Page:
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Tasmanian Wilderness
UNESCO World Heritage Site
CradleMountain.jpg
Cradle Mountain and Dove Lake, Central Highlands
Location Tasmania, Australia
Criteria Cultural: iii, iv, vi, vii; natural: viii, ix, x
Reference 181
Inscription 1982 (6th Session)
Extensions 1989
Area 1,584,233 ha
Map showing the Tasmanian Wilderness World Heritage Area.

The Tasmanian Wilderness World Heritage Area is a World Heritage Site in Tasmania, Australia. It is one of the largest conservation areas in Australia, covering 15,800 km², or almost 20% of Tasmania. It is also one of the last expanses of temperate wilderness in the world, and includes the South West Wilderness. In 2014, the Abbott Government proposed de-listing the Tasmanian Wilderness as a World Heritage Site so as to allow the logging of trees within the protected area. This would have been the first time a developed nation has de-listed a site for economic purposes. It was rejected by the World Heritage Committee the same year. In 2016, the Tasmanian government withdrew the bid to allow logging in the Tasmanian Wilderness after a UNESCO report opposed the idea.

History

The area is one of the largest conservation areas in Australia, covering 15,800 km², or almost 20% of Tasmania after extensions in 1989 and 2013. It constitutes one of the last expanses of temperate wilderness in the world, and includes the South West Wilderness.

The Tasmanian Wilderness, a network of parks and reserves with steep gorges, underwent severe glaciation. Human remains dating back more than 20,000 years have been found in limestone caves in the area.

Despite advising the UN World Heritage Committee (WHC) in 2010 that it had no intention to extend the property any further the federal labor government submitted a proposal for a minor boundary modification (MBM) to the property in January 2013 which was accepted at the 37th session of the WHC in June 2013. Former Greens Senator Bob Brown, claims to have secured the government backflip on extending the property further, using the Greens political leverage in minority Labor government and with holding the balance of power in the Australian senate following the 2010 election.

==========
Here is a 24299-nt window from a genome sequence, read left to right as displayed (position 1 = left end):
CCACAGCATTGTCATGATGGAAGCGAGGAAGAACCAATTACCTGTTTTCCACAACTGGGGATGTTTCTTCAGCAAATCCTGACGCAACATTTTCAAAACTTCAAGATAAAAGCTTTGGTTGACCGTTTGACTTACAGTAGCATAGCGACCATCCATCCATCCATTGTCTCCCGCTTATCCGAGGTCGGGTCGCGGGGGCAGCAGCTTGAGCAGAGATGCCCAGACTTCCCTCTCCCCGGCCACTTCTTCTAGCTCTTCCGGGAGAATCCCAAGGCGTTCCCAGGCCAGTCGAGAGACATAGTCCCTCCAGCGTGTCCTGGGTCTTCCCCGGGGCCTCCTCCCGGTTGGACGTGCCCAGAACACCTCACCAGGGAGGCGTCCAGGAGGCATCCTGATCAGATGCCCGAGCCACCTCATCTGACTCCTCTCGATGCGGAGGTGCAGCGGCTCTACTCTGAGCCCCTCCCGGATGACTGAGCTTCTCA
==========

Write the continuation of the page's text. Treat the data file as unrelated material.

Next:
The underpinning science used to justify the MBM was that generated by the 2011/12 Tasmanian Forest Agreement (TFA) Independent Verification Group (IVG). This group was jointly appointed by Tasmanian and Federal governments to verify claims of high conservation value in 572,000ha of reserves proposed by the TFA environmental signatories The Wilderness Society (TWS), The Australian Conservation Foundation (ACF) and Environment Tasmania (ET). The Terms of Reference for the Verification group issued by the former Prime Minister Julia Gillard explicitly required those involved in the IVG process to be independent of government and all other stakeholders.

The IVG process validated all the TFA ENGO claims as did the peer review.

Public concerns were raised about the independence of the IVG's work in 2012/13 with former World Heritage Centre Director, Mr Kishore Rao, who subsequently wrote to the Australian Government in early 2013 requesting clarification on the independence of the IVG's work. The Australian government response stated that the process and academics involved were independent.

Subsequent information released under Department of Environment FOI during 2014-16 revealed that many involved in the IVG process failed to comply with the Terms of Reference and were substantially affiliated with TFA signatory ENGOs – including holding senior positions within those organisations or having received substantial payments from these very organisations. Even the "independent" peer review scientist had clear links to the Wilderness Society. This scientist, Professor Reed Noss, was the co-founder of the US based Wildlands Project of which The Wilderness Society is their Australian partner, implementing Wildlands concepts in Australia. Wildlands co-founder Michael Soulé was on the Wilderness Society's Wild Country Science Council as was IVG lead scientist Professor Brendan Mackey..

The released FOI information showed that no conflicts of interest were declared in this regard and that although the Department of Environment was completely aware of the conflicts, they chose not to rely on conflict of interest clauses in contractors contracts or held a single document on either the declaration of or the management of conflicts of interest.

In 2014, the Abbott Government proposed de-listing the Tasmanian Wilderness as a World Heritage Site so as to allow the logging of trees within the protected area. If successful, the proposal would have marked the first time a developed nation had de-listed a site for economic purposes. The proposal was rejected by the 38th Session of the World Heritage Committee in June 2014, which met in Doha, Qatar. The Abbott Government has since stated it intends to respect the decision of the committee. Other controversial environment related projects spearheaded by the Abbott Government include the Great Barrier Reef dredging project.

In 2016, the Tasmanian government withdrew the bid to allow logging in the Tasmanian Wilderness after a UNESCO report opposed the idea, despite UNESCO World Heritage procedures allowing for such an activity and the WHC approving a much higher level of timber harvesting in another WH property – Gros Morne National Park.

National parks

The following national parks and reserves make up the Tasmanian Wilderness World Heritage Area:

Bathurst Harbour SW Tas5
Part of Bathurst Harbour, South West Tasmania
Lake Pedder From Mt Eliza
Lake Pedder from Mount Eliza, Southwest National Park
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